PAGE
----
At its heart, this lovely and candid memoir explores food as a point of passion and connection and as a powerful way to create community, forge friendships, and make a family.
Divine Lola by Cristina Morato, Translator Andrea Rosenberg, Pages: 448, Publication Date: 1 September 2021
Synopsis: An enthralling biography about one of the most intriguing women of the Victorian age: the first self-invented international social celebrity.
Lola Montez was one of the most celebrated and notorious women of the nineteenth century. A raven-haired Andalusian who performed her scandalous “Spider Dance” in the greatest performance halls across Europe, she dazzled and beguiled all who met her with her astonishing beauty, sexuality, and shocking disregard for propriety. But Lola was an impostor, a self-invention. Born Eliza Gilbert, the beautiful Irish wild child escaped a stifling marriage and reimagined herself as Lola the Sevillian flamenco dancer and noblewoman, choosing a life of adventure, fame, sex, and scandal rather than submitting to the strictures of her era.
Lola cast her spell on the European aristocracy and the most famous intellectuals and artists of the time, including Alexandre Dumas, Franz Liszt, and George Sand, and became the obsession of King Ludwig I of Bavaria. She then set out for the New World, arriving in San Francisco at the height of the gold rush, where she lived like a pioneer and performed for rowdy miners before making her way to New York. There, her inevitable downfall was every bit as dramatic as her rise. Yet there was one final reinvention to come for the most defiant woman of the Victorian age—a woman known as a “savage beauty” who was idolized, romanticized, vilified, truly known by no one, and a century ahead of her time.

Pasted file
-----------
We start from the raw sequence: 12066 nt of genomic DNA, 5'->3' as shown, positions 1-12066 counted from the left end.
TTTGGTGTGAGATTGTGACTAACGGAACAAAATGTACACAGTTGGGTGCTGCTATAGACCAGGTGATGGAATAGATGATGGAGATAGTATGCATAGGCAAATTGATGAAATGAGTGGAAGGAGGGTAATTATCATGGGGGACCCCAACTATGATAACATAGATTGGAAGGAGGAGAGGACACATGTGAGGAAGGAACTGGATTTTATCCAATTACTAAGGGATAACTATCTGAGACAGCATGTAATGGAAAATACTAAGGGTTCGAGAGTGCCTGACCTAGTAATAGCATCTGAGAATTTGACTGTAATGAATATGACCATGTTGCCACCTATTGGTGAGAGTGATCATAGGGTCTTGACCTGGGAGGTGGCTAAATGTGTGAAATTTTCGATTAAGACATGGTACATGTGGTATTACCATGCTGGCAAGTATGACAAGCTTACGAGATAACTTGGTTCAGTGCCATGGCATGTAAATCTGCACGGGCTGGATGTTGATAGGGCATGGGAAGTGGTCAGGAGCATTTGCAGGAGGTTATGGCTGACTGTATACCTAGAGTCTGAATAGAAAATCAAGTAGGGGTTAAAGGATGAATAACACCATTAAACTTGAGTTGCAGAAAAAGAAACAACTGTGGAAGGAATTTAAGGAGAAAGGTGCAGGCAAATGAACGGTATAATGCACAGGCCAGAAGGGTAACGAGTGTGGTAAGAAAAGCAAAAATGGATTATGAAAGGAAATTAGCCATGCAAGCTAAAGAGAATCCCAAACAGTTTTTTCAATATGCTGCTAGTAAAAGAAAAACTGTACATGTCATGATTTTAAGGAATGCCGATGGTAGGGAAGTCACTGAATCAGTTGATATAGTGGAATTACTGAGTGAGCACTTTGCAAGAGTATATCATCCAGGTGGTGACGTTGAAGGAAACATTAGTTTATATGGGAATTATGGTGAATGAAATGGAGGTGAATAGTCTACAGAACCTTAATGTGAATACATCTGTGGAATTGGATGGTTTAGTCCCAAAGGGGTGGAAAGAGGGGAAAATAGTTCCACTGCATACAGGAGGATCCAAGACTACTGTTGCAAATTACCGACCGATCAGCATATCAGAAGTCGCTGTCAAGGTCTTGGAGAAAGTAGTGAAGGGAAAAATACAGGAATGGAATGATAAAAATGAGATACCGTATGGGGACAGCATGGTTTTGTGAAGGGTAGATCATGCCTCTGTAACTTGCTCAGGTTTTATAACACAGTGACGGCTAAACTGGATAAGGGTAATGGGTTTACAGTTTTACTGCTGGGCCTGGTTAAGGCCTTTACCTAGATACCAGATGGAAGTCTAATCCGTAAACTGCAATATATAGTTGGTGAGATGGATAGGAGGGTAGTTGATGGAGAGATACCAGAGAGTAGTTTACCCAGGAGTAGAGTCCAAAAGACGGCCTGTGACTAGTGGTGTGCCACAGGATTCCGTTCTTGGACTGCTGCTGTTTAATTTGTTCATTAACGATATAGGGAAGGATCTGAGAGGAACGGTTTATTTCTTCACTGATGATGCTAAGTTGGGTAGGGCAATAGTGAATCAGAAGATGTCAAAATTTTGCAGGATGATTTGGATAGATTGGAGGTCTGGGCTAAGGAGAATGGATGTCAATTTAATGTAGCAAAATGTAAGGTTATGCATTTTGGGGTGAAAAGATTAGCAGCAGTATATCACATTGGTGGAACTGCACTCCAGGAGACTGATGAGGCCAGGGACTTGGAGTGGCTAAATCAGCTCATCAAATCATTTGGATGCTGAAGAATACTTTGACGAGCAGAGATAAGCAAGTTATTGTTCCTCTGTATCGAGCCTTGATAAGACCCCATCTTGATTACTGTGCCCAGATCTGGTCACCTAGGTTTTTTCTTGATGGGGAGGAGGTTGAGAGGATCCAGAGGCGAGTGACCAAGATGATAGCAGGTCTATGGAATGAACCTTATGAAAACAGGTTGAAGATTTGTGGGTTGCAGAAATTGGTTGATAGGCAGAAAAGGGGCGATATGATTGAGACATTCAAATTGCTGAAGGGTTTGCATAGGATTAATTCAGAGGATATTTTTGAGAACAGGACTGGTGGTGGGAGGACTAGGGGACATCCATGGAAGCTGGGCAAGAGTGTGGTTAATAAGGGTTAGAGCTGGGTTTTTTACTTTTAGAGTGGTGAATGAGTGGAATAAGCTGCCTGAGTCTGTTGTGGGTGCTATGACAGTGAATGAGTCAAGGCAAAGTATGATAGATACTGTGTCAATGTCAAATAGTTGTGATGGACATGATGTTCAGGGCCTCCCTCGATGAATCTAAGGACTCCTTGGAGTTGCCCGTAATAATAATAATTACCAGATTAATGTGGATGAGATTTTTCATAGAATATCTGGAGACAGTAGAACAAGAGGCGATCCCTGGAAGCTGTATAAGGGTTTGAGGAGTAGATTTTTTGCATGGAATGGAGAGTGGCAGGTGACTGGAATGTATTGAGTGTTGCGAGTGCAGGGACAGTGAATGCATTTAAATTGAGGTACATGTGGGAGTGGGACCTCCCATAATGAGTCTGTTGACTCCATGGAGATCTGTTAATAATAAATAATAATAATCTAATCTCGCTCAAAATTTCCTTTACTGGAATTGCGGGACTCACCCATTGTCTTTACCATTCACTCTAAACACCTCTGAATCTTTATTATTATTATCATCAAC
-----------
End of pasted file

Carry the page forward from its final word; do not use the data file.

*** Which book will you choose? I’ll let you know in a few days which book I chose, but I have a feeling I may have to pre-order a book as well. ***